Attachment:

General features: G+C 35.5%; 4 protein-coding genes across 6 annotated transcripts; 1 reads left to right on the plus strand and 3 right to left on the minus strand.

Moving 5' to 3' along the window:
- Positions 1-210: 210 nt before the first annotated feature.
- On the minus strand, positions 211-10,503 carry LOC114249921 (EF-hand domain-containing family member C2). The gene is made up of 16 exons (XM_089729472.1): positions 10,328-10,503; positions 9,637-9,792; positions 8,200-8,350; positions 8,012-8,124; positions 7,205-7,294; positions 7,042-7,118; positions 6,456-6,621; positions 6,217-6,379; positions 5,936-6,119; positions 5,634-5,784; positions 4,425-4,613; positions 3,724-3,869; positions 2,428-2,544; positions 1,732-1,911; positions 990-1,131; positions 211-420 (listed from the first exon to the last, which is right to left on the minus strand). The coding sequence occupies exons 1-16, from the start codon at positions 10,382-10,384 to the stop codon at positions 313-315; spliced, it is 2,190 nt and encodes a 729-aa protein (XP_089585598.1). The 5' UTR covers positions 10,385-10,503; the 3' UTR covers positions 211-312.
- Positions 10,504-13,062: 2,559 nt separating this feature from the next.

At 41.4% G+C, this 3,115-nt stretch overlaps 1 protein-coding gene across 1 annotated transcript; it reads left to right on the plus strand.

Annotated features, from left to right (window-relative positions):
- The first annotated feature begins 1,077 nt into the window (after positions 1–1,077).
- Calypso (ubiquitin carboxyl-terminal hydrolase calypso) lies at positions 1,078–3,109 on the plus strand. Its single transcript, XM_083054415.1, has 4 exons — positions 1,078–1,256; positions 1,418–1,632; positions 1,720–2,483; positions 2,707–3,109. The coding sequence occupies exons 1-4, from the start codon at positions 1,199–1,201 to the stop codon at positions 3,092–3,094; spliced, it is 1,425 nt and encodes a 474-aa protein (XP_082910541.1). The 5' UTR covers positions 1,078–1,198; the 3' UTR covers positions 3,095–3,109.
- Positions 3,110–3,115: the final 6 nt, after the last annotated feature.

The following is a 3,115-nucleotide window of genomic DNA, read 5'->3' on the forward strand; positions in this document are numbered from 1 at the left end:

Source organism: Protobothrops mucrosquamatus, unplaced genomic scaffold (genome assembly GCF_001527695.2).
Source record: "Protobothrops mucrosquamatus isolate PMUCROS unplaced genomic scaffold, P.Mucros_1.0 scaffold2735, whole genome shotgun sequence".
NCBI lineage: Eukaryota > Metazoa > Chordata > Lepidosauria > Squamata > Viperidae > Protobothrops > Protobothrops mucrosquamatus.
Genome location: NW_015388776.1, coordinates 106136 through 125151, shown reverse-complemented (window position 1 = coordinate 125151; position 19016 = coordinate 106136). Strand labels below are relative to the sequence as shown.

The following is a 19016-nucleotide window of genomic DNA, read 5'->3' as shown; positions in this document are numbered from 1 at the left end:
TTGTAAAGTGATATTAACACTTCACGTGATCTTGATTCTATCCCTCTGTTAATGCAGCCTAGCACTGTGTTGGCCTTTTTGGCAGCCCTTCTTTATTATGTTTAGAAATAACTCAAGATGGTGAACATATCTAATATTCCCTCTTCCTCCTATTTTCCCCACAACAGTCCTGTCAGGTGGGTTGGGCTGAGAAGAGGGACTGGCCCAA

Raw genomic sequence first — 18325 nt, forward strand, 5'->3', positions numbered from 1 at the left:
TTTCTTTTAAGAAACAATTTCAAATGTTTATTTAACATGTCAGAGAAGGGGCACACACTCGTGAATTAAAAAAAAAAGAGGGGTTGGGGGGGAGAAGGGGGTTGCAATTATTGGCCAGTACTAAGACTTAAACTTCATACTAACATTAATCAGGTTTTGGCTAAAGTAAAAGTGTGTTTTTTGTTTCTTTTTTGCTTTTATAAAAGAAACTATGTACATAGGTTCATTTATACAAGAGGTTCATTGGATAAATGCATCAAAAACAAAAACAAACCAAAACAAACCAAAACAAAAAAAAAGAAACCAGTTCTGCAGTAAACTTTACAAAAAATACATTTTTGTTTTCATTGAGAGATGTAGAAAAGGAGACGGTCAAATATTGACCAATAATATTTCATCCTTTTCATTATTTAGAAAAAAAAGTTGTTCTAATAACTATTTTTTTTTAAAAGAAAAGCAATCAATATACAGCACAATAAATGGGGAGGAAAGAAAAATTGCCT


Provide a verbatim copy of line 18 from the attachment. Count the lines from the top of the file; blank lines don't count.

Raw genomic sequence first — 18325 nt, forward strand, 5'->3', positions numbered from 1 at the left: